Members of SCI’s Early Careers Group, along with scientists and students from a range of backgrounds, put their questions to some of the UK Government’s leading advisors and politicians at the 2021 Voice of the Future event, which was held online.
Across the one day event held on 10 March, members of the scientific community had their questions answered by: Amanda Solloway MP, Minister for Science, Research and Innovation, Chi Onwurah MP, Shadow Minister for Science, Research and Digital, Sir Patrick Vallance, Government Chief Scientific Advisor, and Members of the Science and Technology Select Committee.
SCI was represented by Rory Barker (Scott Bader), Ana Morales Garcia (P&G), Elin Barrett (Unilever), Joseph Anderson (GSK), Charlene Fallan (Astra Zeneca), Beth Moore (Synthomer), Tom Holloway (Syngenta), Bethan Warren (Croda) and Adam Smalley (UCB).
Picking up on one of the themes important to many attending the event; Rory Barker and Charlene Fallan posed the question: ‘At the moment, recyclable or biodegradable properties are seen as “nice-to-haves” for a large number of consumers who often turn these down due to the increased cost they incur. How can this be changed? Is this something that should be legislation driven or incentivised to encourage development?’
Responding, Chi Onwurah said she believed that a mix of science and legislation were needed. ‘We have seen the tremendous impact from the legislation around plastic bags and many people support this change. But we also see the huge role material science has to play developing the sustainable alternatives. There is also no doubt that education has a part to play as well,’ Chi commented.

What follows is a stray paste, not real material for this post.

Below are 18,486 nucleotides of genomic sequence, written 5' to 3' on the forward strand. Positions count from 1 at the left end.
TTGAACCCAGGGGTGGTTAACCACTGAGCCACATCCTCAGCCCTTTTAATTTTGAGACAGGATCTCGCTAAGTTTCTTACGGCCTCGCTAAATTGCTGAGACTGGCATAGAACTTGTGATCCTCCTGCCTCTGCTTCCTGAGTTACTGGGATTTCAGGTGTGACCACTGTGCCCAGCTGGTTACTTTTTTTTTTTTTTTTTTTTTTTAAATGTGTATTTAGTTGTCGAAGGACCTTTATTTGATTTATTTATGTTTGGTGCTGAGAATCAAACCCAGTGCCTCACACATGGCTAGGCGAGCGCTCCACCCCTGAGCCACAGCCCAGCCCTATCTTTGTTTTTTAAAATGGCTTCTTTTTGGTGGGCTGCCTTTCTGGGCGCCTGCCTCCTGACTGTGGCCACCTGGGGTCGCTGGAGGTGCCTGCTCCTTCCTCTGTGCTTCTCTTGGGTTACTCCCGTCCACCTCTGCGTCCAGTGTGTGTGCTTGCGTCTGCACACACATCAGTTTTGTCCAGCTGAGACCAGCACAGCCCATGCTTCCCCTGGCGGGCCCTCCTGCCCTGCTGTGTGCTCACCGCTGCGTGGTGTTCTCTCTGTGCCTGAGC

Tweet of online event: Charlene Fallan and Chi Onwurah
Sir Patrick Vallance fielded questions on a wide range of subjects. Starting with lessons learned about the impact of public-private partnerships, regulation and overall cooperation in allowing a covid-19 vaccine to be developed in record time. Could the approach used to develop the Covid-19 vaccines in 300 days, be used for other infectious diseases? He also commented on the importance of having scientific experts within Government as their input was essential in policy making. ‘We need more science, engineering, technical expertise, right the way across government, because almost every decision has some scientific element to it,’ Sir Patrick said. He also commented on the importance, and the challenges, of reaching net-zero by 2050, and the value of critical thinking in all decision making.
Commenting on the overall day Charlene Fallan said; ‘The MP’s answered questions insightfully, and I could feel that they were passionate about the issues discussed.’ Joseph Anderson from GSK added ‘I found it particularly interesting to learn more about the interface between science, policy and the public, which often seems out of reach or significantly detached from the “boots-on-the-ground” researchers focusing on their own niche area.’
Remarking on comments made by Sir Patrick on the impact of electric vehicles on net-zero, Beth Moore from Synthomer said that it was interesting to hear Sir Patrick say that while there were positive developments in the EV area, it was also important for people to begin to pay attention to issues such as household heating, and how things like domestic gas boilers were impacting the move to net-zero.
Voice of the Future is organised by the Royal Society of Biology on behalf of learned societies.